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Limited to no more than 15 students, the group was surprisingly diverse. There was a mix of professional wedding photographers, advanced amateurs who wanted to pursue wedding photography and others who simply wanted to enhance or develop their photographic skills for portrait or just general photography. Most agreed, though, that they wanted to learn about light and a few came to the workshop specifically to advance their use of off-camera flash. Throughout the 2.5 days, Cliff ensured that everyone, regardless of experience level, understood even the most technical aspects of the subject at hand and addressed all questions—from basic to advanced—with equal attention.

The workshop is intensive—days are 12-plus hours long. You’ll be tired but you’ll never be bored. Cliff is energetic, engaging and clearly loves to teach. And I’ve never attended a workshop, seminar or meeting that was so efficiently yet flexibly run and where the attendees were so well taken care of.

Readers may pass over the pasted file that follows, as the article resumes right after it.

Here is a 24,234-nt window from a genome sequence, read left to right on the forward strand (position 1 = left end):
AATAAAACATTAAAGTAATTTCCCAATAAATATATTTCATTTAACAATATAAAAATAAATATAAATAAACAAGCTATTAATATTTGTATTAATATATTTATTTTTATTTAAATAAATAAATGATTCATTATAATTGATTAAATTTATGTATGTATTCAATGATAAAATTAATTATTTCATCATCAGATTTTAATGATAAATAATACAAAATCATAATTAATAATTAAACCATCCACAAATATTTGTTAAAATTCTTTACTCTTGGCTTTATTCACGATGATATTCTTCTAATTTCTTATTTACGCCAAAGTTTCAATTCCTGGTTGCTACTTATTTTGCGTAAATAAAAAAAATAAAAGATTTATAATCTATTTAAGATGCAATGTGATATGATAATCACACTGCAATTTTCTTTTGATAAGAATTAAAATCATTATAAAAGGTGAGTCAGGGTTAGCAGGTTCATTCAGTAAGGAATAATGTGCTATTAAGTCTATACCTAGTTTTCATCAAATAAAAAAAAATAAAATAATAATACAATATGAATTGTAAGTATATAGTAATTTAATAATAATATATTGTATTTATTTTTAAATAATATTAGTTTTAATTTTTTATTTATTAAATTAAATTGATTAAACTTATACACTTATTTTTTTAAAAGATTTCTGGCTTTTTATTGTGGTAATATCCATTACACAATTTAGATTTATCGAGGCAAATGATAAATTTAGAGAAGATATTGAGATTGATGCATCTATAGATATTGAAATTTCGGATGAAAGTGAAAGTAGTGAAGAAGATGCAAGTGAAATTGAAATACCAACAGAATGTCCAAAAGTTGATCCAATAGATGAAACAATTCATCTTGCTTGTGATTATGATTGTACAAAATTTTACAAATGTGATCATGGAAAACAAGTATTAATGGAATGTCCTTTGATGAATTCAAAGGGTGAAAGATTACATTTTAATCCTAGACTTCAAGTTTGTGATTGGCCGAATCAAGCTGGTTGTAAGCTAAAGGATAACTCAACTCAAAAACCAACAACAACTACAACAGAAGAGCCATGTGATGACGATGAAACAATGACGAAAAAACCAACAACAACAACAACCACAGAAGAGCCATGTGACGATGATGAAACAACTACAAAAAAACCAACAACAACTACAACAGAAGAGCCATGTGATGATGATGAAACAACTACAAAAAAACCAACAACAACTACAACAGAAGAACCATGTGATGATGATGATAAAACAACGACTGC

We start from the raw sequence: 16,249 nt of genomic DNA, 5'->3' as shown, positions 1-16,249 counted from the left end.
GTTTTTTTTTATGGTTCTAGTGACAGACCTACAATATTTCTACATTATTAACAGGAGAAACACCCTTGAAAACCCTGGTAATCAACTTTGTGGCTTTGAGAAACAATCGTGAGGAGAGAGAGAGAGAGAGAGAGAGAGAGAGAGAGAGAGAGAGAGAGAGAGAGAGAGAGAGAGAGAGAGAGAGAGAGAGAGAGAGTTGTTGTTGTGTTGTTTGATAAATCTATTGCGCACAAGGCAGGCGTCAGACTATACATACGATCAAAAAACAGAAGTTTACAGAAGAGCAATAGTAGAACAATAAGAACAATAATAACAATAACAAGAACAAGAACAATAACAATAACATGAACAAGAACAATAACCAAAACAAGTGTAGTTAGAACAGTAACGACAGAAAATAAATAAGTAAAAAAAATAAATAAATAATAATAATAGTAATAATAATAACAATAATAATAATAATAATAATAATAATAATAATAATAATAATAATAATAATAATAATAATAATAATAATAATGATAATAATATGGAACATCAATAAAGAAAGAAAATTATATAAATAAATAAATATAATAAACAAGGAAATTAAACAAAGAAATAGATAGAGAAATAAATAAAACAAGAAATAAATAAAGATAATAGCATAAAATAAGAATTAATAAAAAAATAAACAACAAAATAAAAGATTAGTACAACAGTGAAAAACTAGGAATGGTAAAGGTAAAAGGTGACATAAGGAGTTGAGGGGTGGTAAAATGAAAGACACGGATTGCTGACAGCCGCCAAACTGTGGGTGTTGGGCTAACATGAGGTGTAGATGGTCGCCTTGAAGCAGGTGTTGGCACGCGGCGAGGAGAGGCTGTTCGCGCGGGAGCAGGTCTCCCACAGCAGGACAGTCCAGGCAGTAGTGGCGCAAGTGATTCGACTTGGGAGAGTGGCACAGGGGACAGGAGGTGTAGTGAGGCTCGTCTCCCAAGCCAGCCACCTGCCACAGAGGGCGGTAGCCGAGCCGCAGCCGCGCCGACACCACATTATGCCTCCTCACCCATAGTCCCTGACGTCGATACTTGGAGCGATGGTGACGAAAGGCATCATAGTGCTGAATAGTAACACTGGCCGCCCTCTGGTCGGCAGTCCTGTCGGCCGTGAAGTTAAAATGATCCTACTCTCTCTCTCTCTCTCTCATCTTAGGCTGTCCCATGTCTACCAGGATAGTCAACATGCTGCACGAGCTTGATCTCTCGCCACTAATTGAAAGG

Each day started between 8:30-9am with an amazingly delicious hot catered breakfast of freshly made coffee, pancakes (with warm syrup on the side), eggs, bacon along with bagels, fresh fruit and other healthier alternatives to prepare us for the day. Juices, water, and soda were available from the fridge at all times and beer and wine was stocked for the evenings.

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The Presentation

Mornings were spent talking about photography. We were treated to an in-depth presentation by Cliff, talking about his work and how he developed his unique style. The presentation then transitioned into guidance about how to develop our own styles, followed by a “tech talk” section with tons of additional information that addressed both the technical and creative aspects of photography.

With the caveat that “what I talk about is not the right way, it’s [simply] my way,” Cliff addressed important topics such as exposure modes. He tends to shoot aperture-priority when he’s moving around so he can be ready to shoot at a moement’s notice. Shooting manually would take too long to change both aperture and shutter speed. But, he emphasized, it’s important to “choose the best mode for you.” On the other hand, he does shoot in manual exposure mode when the lighting conditions are consistent.